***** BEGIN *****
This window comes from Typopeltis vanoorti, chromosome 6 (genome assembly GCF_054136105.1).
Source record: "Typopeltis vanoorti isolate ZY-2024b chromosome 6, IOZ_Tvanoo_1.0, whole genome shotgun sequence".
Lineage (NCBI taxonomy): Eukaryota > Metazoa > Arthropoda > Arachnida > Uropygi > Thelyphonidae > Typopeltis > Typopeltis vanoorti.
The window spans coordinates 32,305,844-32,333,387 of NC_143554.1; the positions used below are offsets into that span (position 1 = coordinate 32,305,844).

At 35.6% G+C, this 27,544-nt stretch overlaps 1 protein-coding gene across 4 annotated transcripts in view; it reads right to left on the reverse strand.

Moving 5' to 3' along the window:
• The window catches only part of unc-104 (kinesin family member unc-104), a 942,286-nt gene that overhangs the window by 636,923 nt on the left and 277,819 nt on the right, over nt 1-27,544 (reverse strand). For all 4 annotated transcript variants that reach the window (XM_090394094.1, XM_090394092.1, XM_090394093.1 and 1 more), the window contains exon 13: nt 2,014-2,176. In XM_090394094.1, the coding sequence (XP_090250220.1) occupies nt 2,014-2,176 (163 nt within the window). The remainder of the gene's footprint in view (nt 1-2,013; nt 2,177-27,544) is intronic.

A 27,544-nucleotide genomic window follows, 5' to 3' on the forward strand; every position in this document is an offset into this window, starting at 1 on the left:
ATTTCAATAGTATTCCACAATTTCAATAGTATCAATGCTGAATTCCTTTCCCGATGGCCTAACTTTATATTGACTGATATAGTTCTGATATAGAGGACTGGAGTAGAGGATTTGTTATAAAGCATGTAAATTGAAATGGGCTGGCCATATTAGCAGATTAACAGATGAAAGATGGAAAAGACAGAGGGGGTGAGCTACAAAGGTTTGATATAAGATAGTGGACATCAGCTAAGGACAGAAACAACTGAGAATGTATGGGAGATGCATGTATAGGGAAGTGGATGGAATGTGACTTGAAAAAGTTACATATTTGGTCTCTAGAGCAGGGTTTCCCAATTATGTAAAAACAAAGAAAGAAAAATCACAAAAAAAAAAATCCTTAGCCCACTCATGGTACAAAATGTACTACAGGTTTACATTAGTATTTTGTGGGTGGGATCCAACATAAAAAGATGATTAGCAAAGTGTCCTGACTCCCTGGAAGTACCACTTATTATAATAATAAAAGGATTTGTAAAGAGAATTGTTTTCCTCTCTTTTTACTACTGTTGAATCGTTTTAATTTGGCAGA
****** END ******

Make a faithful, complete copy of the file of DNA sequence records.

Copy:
This window comes from Typopeltis vanoorti, chromosome 6 (genome assembly GCF_054136105.1).
Source record: "Typopeltis vanoorti isolate ZY-2024b chromosome 6, IOZ_Tvanoo_1.0, whole genome shotgun sequence".
Lineage (NCBI taxonomy): Eukaryota > Metazoa > Arthropoda > Arachnida > Uropygi > Thelyphonidae > Typopeltis > Typopeltis vanoorti.
The window spans coordinates 32,305,844-32,333,387 of NC_143554.1; the positions used below are offsets into that span (position 1 = coordinate 32,305,844).

At 35.6% G+C, this 27,544-nt stretch overlaps 1 protein-coding gene across 4 annotated transcripts in view; it reads right to left on the reverse strand.

Moving 5' to 3' along the window:
• The window catches only part of unc-104 (kinesin family member unc-104), a 942,286-nt gene that overhangs the window by 636,923 nt on the left and 277,819 nt on the right, over nt 1-27,544 (reverse strand). For all 4 annotated transcript variants that reach the window (XM_090394094.1, XM_090394092.1, XM_090394093.1 and 1 more), the window contains exon 13: nt 2,014-2,176. In XM_090394094.1, the coding sequence (XP_090250220.1) occupies nt 2,014-2,176 (163 nt within the window). The remainder of the gene's footprint in view (nt 1-2,013; nt 2,177-27,544) is intronic.

A 27,544-nucleotide genomic window follows, 5' to 3' on the forward strand; every position in this document is an offset into this window, starting at 1 on the left:
ATTTCAATAGTATTCCACAATTTCAATAGTATCAATGCTGAATTCCTTTCCCGATGGCCTAACTTTATATTGACTGATATAGTTCTGATATAGAGGACTGGAGTAGAGGATTTGTTATAAAGCATGTAAATTGAAATGGGCTGGCCATATTAGCAGATTAACAGATGAAAGATGGAAAAGACAGAGGGGGTGAGCTACAAAGGTTTGATATAAGATAGTGGACATCAGCTAAGGACAGAAACAACTGAGAATGTATGGGAGATGCATGTATAGGGAAGTGGATGGAATGTGACTTGAAAAAGTTACATATTTGGTCTCTAGAGCAGGGTTTCCCAATTATGTAAAAACAAAGAAAGAAAAATCACAAAAAAAAAAATCCTTAGCCCACTCATGGTACAAAATGTACTACAGGTTTACATTAGTATTTTGTGGGTGGGATCCAACATAAAAAGATGATTAGCAAAGTGTCCTGACTCCCTGGAAGTACCACTTATTATAATAATAAAAGGATTTGTAAAGAGAATTGTTTTCCTCTCTTTTTACTACTGTTGAATCGTTTTAATTTGGCAGA